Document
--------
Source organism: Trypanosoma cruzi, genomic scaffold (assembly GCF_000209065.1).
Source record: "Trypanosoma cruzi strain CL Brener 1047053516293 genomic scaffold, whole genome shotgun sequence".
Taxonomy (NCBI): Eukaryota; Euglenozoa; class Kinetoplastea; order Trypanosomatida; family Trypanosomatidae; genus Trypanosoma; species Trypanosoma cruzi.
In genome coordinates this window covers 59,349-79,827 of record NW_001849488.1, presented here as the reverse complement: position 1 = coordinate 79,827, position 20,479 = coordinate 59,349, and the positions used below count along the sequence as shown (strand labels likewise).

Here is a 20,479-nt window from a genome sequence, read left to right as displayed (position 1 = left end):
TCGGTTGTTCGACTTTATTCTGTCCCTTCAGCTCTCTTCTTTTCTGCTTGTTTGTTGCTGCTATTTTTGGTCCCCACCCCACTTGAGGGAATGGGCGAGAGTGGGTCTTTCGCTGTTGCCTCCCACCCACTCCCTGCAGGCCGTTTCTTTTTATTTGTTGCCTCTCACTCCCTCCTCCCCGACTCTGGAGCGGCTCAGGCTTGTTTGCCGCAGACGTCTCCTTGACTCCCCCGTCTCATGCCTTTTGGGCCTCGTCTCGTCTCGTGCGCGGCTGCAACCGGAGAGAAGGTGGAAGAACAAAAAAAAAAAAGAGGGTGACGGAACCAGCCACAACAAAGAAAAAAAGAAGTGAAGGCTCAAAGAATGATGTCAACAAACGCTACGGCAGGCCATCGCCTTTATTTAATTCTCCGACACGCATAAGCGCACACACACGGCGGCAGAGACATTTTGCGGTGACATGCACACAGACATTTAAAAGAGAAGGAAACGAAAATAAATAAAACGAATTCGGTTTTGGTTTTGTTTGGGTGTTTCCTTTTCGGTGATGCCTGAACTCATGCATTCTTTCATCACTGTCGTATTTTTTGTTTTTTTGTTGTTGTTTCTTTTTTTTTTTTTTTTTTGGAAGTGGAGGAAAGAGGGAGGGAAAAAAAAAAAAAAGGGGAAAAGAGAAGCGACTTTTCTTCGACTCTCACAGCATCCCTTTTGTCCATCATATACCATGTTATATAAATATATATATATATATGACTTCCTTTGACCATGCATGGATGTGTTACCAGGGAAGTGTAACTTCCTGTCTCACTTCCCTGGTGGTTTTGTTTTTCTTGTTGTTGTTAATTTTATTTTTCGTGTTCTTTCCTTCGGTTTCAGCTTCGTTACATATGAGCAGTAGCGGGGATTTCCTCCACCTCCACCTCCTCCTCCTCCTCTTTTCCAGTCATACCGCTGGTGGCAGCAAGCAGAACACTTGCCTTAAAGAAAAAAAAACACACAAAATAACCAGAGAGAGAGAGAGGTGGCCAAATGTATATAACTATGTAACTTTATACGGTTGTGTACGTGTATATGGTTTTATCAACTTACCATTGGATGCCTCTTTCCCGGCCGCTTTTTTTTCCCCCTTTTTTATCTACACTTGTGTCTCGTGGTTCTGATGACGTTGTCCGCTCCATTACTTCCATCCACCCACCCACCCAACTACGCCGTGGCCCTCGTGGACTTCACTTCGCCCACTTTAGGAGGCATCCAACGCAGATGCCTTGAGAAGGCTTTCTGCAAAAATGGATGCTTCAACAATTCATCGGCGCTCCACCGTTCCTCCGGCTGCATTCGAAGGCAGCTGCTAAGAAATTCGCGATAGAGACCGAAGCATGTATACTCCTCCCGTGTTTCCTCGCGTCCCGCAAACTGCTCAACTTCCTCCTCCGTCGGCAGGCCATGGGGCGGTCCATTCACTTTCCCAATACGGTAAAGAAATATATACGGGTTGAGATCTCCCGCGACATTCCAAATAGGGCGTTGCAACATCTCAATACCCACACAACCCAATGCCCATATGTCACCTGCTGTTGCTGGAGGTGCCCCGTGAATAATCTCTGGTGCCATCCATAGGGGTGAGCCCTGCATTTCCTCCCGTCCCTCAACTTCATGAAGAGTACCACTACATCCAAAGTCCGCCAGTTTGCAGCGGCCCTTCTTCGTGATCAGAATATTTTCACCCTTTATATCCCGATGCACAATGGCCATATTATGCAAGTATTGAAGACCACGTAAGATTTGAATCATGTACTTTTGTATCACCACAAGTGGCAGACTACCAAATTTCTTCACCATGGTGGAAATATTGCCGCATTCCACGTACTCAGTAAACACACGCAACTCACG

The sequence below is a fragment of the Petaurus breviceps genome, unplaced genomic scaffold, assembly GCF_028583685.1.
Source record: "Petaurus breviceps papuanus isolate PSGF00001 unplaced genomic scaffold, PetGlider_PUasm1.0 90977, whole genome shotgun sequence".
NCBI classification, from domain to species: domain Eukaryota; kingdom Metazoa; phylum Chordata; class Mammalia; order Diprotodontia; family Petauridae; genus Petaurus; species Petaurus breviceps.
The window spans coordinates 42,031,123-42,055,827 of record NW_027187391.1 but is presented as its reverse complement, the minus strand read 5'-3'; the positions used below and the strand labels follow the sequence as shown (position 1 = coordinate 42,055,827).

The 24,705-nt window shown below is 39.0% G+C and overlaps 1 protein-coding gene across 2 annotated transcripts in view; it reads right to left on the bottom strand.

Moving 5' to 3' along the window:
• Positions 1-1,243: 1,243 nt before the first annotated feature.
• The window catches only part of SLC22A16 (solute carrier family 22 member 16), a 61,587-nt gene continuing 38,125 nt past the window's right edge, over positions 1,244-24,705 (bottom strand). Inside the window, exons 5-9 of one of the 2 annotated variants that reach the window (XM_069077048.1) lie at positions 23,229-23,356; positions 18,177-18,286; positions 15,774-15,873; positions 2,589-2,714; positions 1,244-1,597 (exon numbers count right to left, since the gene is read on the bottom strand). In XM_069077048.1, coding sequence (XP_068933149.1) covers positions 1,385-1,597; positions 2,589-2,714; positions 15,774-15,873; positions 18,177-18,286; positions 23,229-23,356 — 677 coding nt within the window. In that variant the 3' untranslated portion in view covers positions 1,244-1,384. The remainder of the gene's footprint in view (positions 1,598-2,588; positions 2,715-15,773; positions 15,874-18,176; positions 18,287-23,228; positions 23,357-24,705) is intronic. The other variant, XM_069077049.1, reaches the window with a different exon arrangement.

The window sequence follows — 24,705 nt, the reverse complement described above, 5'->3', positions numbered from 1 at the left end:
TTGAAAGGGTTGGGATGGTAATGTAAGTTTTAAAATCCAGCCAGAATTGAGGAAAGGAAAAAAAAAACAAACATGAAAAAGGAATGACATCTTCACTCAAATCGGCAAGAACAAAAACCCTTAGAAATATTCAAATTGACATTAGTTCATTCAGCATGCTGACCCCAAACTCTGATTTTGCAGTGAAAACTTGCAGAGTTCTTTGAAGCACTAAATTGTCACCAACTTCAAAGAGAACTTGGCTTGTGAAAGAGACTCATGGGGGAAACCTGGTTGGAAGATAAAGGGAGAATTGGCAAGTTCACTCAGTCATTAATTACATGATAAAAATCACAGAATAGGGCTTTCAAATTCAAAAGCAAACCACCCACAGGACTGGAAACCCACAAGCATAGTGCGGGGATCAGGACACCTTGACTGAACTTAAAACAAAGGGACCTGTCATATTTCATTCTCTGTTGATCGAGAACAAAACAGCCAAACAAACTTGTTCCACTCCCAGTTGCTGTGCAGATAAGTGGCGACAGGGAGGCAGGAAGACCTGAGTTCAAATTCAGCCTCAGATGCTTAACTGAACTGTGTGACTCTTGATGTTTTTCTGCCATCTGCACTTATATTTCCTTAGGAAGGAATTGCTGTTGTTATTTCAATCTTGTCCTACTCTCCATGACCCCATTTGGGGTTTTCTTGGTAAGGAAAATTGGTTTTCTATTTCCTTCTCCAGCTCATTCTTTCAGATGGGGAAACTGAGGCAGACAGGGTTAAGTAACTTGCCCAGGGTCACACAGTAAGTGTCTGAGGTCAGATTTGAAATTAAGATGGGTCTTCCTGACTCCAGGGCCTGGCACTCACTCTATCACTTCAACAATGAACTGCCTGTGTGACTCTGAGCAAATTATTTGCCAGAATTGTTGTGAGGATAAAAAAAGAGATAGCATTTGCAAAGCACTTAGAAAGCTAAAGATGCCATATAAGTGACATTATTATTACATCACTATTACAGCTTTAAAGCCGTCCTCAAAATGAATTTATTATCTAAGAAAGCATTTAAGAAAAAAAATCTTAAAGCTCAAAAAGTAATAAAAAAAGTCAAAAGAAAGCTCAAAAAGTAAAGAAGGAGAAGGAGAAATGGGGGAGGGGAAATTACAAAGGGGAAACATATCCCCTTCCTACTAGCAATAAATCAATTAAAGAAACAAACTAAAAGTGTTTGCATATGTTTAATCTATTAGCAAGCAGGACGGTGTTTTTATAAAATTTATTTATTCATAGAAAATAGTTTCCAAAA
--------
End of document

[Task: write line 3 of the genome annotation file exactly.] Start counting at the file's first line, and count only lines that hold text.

Taxonomy (NCBI): Eukaryota; Euglenozoa; class Kinetoplastea; order Trypanosomatida; family Trypanosomatidae; genus Trypanosoma; species Trypanosoma cruzi.